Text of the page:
GG45 is a trademarked name for a plug and socket ( connector also ) existing plug-in system of category 7 (or 7A ) for LAN cabling of data communications systems ( such as Ethernet in a Cat - 7 data network). GG45 is specified for higher data rates than those of the RJ45 connector. The available in 2008 version of GG45 supports a bandwidth of 1000 MHz on the network, current systems with RJ45 connectors Category 6A allow a bandwidth of currently more than 500 MHz.


The GG45 system was developed by Nexans, the company also received the rights for the GG45. GG was used as an abbreviation for GigaGate, but this name could not be protected so that the GG45 is protected only as a brand name. The addition of 45 to illustrate the backward compatibility to RJ45. The GG45 cabling system was standardized in 2002 as IEC 60603-7 -7 and then elected to ISO 11801 as a global cabling standard for Category 7 / Class F cabling. The GG45 meets the standard factory specifications of the class -FA -4 -connector channel when using the GG45 patch cable.

Design and usability

Today GG45 is a 2-in -1 solution, since the GG45 jack (not the plug! ) Is to RJ45 backward compatible. Thus can be used conventional RJ45 connector into new GG45 environments ( network sockets, patch panels). Conversely, it is not possible to use the GG45 plug into an RJ45 jack. In the backward-compatible mode, the plug-in connection, however, does not reach its full power, but "only" a bandwidth of 500 MHz corresponding category 6A. The weakest link is then in such a chain, the Cat 6A patch cords and thus determines the overall performance.

In addition to the eight contacts of the RJ45 system, the GG45 jack has in the upper outer corners of the RJ45 plug face four other contacts. The middle 4 RJ45 contacts are only in operation with an RJ45. At frequencies up to 500 MHz on the RJ45 contacts, it comes here through the lower contacts not to or interference with the signal. The additional contact pairs above right and left provide by category 7 the higher bandwidth of 600 MHz and in the new version by Category 7a of 1000 MHz. It can transmit over a distance of 100 m, according to the developer 40 Gigabit / s.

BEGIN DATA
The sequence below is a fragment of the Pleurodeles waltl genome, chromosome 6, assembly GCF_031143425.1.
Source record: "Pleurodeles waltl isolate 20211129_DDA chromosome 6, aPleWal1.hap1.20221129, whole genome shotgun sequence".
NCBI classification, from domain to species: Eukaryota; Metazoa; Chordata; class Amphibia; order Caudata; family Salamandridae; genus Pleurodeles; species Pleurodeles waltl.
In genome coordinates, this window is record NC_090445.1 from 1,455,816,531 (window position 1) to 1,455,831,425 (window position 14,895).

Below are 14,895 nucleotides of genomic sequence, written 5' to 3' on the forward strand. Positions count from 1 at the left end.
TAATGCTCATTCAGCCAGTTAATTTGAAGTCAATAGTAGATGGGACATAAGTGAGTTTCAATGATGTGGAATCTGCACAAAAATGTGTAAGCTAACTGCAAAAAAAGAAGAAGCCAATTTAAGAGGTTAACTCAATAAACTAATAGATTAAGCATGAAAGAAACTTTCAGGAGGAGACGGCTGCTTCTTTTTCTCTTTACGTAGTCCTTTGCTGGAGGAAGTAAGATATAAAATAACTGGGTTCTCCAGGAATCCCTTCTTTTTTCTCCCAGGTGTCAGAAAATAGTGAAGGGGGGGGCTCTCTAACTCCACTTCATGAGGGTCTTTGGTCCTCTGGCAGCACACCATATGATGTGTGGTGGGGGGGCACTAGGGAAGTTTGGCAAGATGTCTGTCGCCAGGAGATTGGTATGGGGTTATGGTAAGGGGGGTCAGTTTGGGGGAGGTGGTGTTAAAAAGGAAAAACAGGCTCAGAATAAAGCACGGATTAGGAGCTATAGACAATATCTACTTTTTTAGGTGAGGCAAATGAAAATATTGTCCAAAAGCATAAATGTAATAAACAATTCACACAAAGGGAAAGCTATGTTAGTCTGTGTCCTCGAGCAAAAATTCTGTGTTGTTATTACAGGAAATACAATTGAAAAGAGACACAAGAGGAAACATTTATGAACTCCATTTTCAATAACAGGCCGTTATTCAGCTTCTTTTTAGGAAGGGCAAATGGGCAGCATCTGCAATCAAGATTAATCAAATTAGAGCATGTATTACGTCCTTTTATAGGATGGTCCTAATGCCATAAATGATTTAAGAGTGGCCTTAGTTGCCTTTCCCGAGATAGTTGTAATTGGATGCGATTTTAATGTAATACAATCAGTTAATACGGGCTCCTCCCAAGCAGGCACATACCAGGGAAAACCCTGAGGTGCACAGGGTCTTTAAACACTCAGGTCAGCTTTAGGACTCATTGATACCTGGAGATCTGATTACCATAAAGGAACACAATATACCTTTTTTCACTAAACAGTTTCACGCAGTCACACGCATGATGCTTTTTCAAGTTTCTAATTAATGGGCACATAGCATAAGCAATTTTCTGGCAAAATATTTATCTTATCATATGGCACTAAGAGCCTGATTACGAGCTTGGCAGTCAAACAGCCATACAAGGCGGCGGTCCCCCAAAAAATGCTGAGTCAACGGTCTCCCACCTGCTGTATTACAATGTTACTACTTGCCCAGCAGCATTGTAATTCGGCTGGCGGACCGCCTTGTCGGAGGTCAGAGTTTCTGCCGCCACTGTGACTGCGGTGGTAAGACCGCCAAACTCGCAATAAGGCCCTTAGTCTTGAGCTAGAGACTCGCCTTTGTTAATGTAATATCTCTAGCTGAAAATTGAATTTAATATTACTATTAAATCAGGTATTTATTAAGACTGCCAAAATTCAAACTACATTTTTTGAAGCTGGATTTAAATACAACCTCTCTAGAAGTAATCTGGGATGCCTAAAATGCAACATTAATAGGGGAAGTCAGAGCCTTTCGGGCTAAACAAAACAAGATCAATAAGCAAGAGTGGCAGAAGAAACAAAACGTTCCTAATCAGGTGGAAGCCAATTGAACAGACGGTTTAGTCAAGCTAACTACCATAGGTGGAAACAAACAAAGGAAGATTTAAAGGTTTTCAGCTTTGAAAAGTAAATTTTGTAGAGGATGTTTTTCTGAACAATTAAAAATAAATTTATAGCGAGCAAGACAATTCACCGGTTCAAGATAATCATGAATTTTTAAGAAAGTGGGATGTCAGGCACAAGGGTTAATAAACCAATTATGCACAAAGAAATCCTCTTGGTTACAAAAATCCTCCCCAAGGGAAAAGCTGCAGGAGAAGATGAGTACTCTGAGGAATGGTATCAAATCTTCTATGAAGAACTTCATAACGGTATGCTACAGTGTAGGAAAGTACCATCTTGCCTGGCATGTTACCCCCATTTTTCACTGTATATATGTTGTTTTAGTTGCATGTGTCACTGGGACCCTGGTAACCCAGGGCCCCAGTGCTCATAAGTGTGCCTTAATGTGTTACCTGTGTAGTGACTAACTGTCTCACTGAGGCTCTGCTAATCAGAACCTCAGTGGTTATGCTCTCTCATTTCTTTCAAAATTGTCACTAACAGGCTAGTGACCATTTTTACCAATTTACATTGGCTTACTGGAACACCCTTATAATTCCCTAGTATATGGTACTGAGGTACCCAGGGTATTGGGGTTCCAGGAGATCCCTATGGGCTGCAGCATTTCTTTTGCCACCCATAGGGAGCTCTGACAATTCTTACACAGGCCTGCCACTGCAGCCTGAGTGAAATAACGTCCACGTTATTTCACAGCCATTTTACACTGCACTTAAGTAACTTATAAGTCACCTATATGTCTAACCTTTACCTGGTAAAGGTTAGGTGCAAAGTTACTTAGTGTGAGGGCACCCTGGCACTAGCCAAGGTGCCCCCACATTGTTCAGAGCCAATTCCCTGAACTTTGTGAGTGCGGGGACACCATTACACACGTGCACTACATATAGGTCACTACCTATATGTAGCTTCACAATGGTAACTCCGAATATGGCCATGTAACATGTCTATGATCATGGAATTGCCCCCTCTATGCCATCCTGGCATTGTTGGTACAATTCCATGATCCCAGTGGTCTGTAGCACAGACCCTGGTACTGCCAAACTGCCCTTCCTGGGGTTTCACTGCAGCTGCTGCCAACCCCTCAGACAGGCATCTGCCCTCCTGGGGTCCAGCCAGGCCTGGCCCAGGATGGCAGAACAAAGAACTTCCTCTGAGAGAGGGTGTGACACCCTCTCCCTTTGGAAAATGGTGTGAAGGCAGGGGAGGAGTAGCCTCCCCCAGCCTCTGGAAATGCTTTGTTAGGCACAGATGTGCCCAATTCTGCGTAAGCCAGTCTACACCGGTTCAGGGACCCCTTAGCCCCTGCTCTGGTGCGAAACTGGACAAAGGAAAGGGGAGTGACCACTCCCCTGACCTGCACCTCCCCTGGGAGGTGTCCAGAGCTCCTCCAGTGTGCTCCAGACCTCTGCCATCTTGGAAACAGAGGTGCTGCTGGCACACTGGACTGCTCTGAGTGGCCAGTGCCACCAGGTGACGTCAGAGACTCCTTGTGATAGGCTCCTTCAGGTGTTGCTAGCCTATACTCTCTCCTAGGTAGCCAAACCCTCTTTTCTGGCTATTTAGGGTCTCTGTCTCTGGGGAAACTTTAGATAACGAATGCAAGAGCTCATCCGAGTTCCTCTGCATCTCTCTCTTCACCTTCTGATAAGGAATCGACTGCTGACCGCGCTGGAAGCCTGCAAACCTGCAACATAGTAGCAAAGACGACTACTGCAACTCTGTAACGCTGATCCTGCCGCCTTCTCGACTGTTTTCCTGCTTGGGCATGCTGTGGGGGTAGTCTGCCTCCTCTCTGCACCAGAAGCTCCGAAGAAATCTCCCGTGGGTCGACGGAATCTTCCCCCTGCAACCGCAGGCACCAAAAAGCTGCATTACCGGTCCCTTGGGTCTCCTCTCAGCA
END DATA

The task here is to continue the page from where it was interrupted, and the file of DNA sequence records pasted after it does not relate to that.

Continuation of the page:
There are, however, not used all twelve contacts simultaneously, since data cable according to standard have only 8 wires. Instead, a spring mechanism separates the middle RJ45 contacts and relocated them to the chassis ground. This is from Cat 7 operating only the outer contacts (1 /2 and 7/8) of the RJ45 bar and the additional upper 2 GG45 contact pairs in use. Due to the larger distance, the now have all of the pairs to each other, a transmission bandwidth of up to 1000 MHz is possible. The Category 7 and Class F ( ISO/IEC/11801: 2002 ) are then supported with large power reserve. For the change to category 7 and above have GG45 plug an additional nose at the front. The plug and the socket have a cross-shaped shield at the center; thereby to each other is ensured a consistent screening of the four wire pairs.

Meanwhile, Nexans has a cooperation agreement with the American manufacturer Bel Stewart, the leader in data connector and Print modules for PCB mounting is. This has developed independently of the development of Nexans GG45 a category -7 -enabled print version under the name ARJ45, which is fully compatible with the GG45 system. Nexans has its own print jack ( GG45 8C) developed, which is the category 7A surpass the manufacturer's instructions and covers a range up to 1400 MHz. Thus, there is the possibility that in the future the GG45 Standard can enforce as Kategorie-7/-7A-System as manufacturers of active components can fall back to the development of devices with higher transmission speeds on these print jacks.